- Since when did the raw materials from Izumiyama go out of use?

The end of the Edo period.

- You explained that Izumiyama porcelain stone is more difficult to use. Do you mean it leads to a yield loss?

You are right. However, our predecessors handled it well. Izumiyama porcelain stone is not unusable, it is just difficult for us because we are accustomed to using Amakusa's.

- Is the difference in whiteness another reason why Izumiyama stone is no longer in use?

In terms of the whiteness, there is no difference between Izumiyama porcelain stone and Amakusa’s. Since it is found in mineral veins, there are parts that are extremely white. They are similar. However, as an ore, Amakusa’s is better. We can also say that Izumiyama’s stone is younger and less mature.

By developing this new porcelain clay and selling the stones, we may be able to pass it on to the next generation of our association. I hope it will be a symbolic clay for the revival of Izumiyama and the ceramicists of Arita. I aim to create a framework for it.

- In this solo exhibition at HULS GALLERY, Izumiyama porcelain clay is used in your own work. Do you plan to use this clay for the products of Riso Porcelain in the future?

Yes. I hope so. I would like to use it properly depending on what we make.

- It sounds exciting.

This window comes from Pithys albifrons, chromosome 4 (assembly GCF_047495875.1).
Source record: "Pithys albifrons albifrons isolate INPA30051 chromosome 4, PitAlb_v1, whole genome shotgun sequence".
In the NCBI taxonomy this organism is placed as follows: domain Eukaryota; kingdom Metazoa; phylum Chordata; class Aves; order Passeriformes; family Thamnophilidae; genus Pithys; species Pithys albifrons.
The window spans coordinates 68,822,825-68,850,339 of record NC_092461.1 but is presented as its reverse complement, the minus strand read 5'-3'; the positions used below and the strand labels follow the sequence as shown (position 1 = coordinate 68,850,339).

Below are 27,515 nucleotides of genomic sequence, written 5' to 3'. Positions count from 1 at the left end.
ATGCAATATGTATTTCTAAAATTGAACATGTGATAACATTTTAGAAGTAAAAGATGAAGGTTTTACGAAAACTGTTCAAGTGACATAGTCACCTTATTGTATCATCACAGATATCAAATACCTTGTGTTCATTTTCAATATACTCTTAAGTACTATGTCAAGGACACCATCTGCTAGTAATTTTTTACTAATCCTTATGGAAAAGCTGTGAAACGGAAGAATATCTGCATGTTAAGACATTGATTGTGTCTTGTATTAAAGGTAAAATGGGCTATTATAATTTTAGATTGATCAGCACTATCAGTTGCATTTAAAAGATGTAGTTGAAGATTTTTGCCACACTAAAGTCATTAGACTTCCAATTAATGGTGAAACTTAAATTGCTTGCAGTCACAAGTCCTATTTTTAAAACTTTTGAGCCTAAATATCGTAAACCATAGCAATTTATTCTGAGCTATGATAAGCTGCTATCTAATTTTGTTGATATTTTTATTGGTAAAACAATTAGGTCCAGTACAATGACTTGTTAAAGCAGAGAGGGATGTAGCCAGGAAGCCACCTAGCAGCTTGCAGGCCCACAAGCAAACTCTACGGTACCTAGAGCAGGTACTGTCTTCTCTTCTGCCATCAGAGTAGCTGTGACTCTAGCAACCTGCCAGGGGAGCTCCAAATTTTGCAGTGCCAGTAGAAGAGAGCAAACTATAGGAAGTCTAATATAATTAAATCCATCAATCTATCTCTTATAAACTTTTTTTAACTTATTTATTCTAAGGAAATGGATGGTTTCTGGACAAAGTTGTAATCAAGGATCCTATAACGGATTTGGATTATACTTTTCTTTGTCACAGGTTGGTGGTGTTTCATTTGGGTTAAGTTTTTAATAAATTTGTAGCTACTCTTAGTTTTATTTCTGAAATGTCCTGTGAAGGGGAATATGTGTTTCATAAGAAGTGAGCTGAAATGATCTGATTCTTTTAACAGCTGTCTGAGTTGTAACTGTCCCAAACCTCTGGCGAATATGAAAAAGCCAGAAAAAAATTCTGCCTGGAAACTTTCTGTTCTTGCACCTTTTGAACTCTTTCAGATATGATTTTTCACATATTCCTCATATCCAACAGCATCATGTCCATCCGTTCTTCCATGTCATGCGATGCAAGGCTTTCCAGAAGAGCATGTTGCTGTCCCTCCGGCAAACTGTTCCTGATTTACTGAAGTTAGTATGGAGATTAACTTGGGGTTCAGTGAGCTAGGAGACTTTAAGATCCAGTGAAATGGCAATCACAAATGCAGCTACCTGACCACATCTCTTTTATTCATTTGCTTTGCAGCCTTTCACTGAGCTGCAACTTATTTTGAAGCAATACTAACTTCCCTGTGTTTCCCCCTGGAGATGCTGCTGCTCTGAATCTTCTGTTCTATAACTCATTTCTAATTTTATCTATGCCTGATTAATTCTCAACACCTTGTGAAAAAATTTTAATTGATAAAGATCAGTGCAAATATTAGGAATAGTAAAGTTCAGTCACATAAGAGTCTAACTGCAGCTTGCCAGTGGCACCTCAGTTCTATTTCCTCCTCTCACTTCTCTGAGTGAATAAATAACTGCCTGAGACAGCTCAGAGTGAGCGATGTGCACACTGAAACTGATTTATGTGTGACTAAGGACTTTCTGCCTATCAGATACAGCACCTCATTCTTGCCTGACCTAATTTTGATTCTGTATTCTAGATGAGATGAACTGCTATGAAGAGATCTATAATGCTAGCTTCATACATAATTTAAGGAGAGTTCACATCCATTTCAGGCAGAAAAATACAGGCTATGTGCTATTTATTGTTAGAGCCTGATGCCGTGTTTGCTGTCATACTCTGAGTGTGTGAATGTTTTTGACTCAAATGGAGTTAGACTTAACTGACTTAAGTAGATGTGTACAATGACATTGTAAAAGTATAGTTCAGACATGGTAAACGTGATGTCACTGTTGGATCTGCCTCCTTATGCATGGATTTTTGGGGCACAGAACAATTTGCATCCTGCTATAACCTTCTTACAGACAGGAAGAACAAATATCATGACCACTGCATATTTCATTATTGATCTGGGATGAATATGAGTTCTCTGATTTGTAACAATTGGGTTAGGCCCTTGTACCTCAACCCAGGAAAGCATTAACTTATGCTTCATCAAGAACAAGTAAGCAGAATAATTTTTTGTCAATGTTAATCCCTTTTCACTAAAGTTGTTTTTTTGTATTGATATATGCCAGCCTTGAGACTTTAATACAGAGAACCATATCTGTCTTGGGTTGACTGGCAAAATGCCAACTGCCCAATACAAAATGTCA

From the historical point of view, Arita ware has reached its peak in the early 1700s and hasn't gone through any innovation since then.

I wish I could do something new with this clay.

- There are also issues with the porcelain clay of Amakusa. You are dealing with it with a sustainable approach. Can you elaborate further?

Yes. There are suppliers of ceramic stone in Amakusa, and we rely on them to produce our products. We found various challenges there.

Firstly, the porcelain production is declining and this has led to the lack of successors. The work of quarrying is harsh and at the same time, the workers are aging. Besides, the prices of raw materials are also rising. The price increase is a huge problem for production areas. It also affects the cost of the products. However, it is an unavoidable situation.

Looking back, Arita has only used white porcelain stones for 200 to 300 years to date. The resources are limited. The place where the stones can be harvested is only about 10 to 20m wide from the faults. The whiter parts are usually found in the middle section, and more impurities (iron content) will be revealed around the edges. We need to mine them all together in order to get the white parts. After mining the stones, those parts that contain impurities will be removed and only the good ones will be taken. We are developing new clay and wondering if we can make use of these stones which are left behind.